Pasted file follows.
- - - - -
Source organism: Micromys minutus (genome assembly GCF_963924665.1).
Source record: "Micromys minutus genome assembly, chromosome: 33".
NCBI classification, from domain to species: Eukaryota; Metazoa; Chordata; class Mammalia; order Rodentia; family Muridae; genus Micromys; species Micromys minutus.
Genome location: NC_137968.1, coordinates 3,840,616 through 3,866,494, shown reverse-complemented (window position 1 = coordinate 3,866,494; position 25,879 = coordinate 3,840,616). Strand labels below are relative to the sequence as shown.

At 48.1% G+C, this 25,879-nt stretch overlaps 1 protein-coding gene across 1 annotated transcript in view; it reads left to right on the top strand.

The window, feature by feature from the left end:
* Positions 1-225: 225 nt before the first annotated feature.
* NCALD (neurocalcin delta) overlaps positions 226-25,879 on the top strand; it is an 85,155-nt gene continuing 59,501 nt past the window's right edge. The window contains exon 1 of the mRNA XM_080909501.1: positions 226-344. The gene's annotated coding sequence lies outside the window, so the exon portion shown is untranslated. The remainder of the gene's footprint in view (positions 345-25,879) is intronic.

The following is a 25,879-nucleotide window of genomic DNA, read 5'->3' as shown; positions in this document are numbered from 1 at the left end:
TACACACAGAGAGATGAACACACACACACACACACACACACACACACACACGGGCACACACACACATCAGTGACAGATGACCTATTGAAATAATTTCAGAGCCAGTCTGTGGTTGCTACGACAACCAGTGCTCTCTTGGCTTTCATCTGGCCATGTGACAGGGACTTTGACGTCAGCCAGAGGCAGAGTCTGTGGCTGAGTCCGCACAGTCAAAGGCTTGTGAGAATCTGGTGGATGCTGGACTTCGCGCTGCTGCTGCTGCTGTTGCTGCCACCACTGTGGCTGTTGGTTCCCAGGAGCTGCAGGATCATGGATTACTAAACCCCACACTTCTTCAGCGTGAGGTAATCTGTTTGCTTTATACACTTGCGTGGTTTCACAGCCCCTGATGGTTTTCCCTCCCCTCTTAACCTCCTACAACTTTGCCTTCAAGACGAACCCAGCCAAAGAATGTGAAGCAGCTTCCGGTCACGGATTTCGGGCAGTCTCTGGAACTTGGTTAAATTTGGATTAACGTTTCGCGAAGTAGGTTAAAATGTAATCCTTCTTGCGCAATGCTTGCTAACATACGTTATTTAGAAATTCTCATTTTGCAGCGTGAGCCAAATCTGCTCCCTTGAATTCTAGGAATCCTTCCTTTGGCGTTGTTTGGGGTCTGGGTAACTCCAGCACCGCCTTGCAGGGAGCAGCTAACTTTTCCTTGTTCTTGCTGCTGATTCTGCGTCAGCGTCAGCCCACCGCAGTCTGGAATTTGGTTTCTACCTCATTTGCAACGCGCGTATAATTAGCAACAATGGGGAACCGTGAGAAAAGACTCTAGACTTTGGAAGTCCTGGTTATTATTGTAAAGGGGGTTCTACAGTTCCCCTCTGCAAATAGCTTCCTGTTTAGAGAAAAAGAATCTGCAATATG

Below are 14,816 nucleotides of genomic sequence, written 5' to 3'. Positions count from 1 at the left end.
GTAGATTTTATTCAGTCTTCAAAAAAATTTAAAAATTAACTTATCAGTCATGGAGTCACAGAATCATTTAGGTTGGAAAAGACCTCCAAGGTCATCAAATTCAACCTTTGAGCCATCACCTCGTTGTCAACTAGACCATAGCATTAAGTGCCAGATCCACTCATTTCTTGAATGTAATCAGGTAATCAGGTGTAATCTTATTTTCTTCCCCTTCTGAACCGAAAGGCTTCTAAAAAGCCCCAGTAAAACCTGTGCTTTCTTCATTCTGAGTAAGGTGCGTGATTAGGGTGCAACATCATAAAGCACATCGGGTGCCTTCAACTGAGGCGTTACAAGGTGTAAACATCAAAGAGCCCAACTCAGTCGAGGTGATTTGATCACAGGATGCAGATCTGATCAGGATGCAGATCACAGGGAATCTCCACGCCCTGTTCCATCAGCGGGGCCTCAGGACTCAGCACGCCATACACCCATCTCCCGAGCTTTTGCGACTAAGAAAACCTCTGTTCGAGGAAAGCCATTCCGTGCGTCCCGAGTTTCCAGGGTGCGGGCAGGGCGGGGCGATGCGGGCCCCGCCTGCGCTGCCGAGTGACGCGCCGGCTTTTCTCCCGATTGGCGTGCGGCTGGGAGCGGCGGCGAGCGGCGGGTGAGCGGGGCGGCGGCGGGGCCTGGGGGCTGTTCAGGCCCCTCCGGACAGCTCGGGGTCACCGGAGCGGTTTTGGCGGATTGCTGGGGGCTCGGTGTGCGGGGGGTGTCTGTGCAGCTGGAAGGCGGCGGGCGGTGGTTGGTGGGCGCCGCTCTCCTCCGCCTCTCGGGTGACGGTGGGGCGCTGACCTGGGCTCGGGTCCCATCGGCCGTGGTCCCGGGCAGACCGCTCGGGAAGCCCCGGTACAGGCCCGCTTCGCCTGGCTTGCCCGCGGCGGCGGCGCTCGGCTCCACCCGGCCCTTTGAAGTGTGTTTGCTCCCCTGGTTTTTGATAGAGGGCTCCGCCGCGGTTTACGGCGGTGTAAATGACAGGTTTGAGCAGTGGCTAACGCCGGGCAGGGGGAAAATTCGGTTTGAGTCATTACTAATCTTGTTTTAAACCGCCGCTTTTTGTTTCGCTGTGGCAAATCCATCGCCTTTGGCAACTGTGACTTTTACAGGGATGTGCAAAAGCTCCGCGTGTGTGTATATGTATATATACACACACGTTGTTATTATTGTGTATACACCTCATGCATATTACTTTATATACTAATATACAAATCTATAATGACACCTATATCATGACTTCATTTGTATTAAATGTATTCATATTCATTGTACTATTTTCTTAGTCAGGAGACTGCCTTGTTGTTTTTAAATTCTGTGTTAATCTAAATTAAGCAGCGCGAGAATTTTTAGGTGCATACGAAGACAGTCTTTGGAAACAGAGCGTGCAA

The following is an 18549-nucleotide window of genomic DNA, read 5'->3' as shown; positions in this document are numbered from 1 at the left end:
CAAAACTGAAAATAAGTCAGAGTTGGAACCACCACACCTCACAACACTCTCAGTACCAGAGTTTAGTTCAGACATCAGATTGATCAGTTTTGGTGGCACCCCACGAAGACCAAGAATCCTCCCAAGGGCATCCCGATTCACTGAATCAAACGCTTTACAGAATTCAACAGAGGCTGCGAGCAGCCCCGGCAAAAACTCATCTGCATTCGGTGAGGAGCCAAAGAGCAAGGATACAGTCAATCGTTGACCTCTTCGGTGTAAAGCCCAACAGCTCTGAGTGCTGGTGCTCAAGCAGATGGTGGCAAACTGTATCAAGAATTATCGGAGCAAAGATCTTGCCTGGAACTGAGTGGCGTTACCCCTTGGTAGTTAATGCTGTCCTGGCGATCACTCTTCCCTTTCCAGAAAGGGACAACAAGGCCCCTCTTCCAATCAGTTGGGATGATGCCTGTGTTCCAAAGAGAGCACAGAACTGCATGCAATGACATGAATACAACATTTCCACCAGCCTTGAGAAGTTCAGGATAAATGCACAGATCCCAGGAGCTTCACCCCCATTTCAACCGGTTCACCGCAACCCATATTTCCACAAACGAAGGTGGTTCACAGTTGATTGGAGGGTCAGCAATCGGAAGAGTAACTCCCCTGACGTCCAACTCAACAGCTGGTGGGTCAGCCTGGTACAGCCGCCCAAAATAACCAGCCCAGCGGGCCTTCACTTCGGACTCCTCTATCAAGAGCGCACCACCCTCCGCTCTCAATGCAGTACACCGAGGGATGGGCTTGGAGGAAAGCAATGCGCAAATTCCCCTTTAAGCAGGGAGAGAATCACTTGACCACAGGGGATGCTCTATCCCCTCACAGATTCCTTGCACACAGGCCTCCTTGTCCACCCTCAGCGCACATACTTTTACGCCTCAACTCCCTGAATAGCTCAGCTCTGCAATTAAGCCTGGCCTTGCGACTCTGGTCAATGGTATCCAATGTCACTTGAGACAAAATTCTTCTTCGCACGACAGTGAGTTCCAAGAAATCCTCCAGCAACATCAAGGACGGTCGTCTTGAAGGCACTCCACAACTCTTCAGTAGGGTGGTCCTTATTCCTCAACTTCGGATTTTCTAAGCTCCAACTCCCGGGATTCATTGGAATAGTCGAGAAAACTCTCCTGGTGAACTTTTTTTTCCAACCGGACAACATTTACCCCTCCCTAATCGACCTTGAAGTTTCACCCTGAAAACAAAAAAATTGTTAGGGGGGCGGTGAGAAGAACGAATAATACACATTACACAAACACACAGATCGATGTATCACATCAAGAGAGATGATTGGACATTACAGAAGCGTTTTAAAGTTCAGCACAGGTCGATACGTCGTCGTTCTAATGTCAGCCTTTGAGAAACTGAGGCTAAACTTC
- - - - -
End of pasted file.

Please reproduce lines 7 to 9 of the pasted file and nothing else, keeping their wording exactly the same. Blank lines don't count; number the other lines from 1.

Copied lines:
* Positions 1-225: 225 nt before the first annotated feature.
* NCALD (neurocalcin delta) overlaps positions 226-25,879 on the top strand; it is an 85,155-nt gene continuing 59,501 nt past the window's right edge. The window contains exon 1 of the mRNA XM_080909501.1: positions 226-344. The gene's annotated coding sequence lies outside the window, so the exon portion shown is untranslated. The remainder of the gene's footprint in view (positions 345-25,879) is intronic.

The following is a 25,879-nucleotide window of genomic DNA, read 5'->3' as shown; positions in this document are numbered from 1 at the left end: